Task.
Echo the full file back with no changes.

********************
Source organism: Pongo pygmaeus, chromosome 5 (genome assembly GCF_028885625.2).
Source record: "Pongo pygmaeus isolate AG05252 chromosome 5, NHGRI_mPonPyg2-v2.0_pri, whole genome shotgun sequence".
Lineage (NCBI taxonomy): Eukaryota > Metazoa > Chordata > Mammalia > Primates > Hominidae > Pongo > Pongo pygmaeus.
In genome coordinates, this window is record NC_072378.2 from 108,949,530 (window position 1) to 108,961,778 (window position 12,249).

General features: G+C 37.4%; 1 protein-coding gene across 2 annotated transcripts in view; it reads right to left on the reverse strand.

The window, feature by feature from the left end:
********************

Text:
Source organism: Pongo pygmaeus, chromosome 5 (genome assembly GCF_028885625.2).
Source record: "Pongo pygmaeus isolate AG05252 chromosome 5, NHGRI_mPonPyg2-v2.0_pri, whole genome shotgun sequence".
Lineage (NCBI taxonomy): Eukaryota > Metazoa > Chordata > Mammalia > Primates > Hominidae > Pongo > Pongo pygmaeus.
In genome coordinates, this window is record NC_072378.2 from 108,949,530 (window position 1) to 108,961,778 (window position 12,249).

General features: G+C 37.4%; 1 protein-coding gene across 2 annotated transcripts in view; it reads right to left on the reverse strand.

The window, feature by feature from the left end: